"They shared what they were doing in Tennessee that would help Hankook with other automotive growth sectors," Williams said, "and what the state could do to help us from an employment standpoint. ... The state is on fire with high-tech manufacturing jobs coming into the state."
Hyunbum Cho, chairman of the parent company, and Sooil Lee, CEO of Hankook Tire & Technology and president of Hankook Tire America Corp, were part of those discussions. When Cho told Gov. Lee that they were asking for help in recruiting top talent, Williams said Lee spoke about his Governor's Incentive for Vocational Education (GIVE) Initiative.
The program offers scholarships for graduating high school seniors to go to a vocational tech school and acquire a trade to make them more marketable for jobs like what Hankook will offer in Clarksville, Williams said.
Since creating GIVE, the state has invested $50 million in the program to support work force development through career and technical education, according to a November 2021 news release from the state. The first round of GIVE funding in 2019 served an estimated 8,000 students, and the second round will serve an estimated 7,500 students. The state said its expects the second round to help fund 27 programs and projects at 21 community and technical colleges in the College System of Tennessee.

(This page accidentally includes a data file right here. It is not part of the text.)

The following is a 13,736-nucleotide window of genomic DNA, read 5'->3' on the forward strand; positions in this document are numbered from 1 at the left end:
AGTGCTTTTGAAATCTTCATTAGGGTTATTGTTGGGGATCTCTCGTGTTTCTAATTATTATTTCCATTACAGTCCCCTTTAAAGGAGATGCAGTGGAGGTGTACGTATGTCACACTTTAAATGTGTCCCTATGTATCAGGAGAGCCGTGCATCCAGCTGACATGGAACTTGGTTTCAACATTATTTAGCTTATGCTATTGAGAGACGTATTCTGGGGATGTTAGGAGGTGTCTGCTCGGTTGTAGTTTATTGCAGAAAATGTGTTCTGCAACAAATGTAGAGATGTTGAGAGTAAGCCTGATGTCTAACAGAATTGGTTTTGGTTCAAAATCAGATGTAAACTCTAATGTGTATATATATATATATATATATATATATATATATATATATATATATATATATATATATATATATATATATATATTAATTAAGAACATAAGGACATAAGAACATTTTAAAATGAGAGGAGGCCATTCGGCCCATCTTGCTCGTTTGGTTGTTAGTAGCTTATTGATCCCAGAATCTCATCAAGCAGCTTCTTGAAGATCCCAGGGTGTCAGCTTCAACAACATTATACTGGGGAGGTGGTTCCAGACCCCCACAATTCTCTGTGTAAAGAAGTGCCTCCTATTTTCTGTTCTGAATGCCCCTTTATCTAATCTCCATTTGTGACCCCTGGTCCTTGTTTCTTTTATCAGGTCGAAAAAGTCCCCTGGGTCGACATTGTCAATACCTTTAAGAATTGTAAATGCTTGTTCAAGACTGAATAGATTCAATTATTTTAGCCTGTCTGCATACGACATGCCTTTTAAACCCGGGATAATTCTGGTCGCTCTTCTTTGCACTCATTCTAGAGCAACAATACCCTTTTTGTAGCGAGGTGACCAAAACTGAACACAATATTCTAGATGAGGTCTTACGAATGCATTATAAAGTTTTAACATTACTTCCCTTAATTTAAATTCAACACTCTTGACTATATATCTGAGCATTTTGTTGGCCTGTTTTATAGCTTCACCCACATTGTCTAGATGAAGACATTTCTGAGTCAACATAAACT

Williams said Cho and Sooil Lee were very impressed with the program, and that was one of the factors in the decision to go forward with the two-phase expansion at the Clarksville factory, which opened in 2017.
Hankook plans to add 1,200 new employees to the nearly 1,000 current work force at Clarksville, with 800 of those at the PLT addition and 400 for the truck/bus radial tire unit.
The tire company expects to break ground on the expansions in early 2023 once it receives needed approvals, with production at the new phases to begin by late 2024 and reach full capacity by early 2026.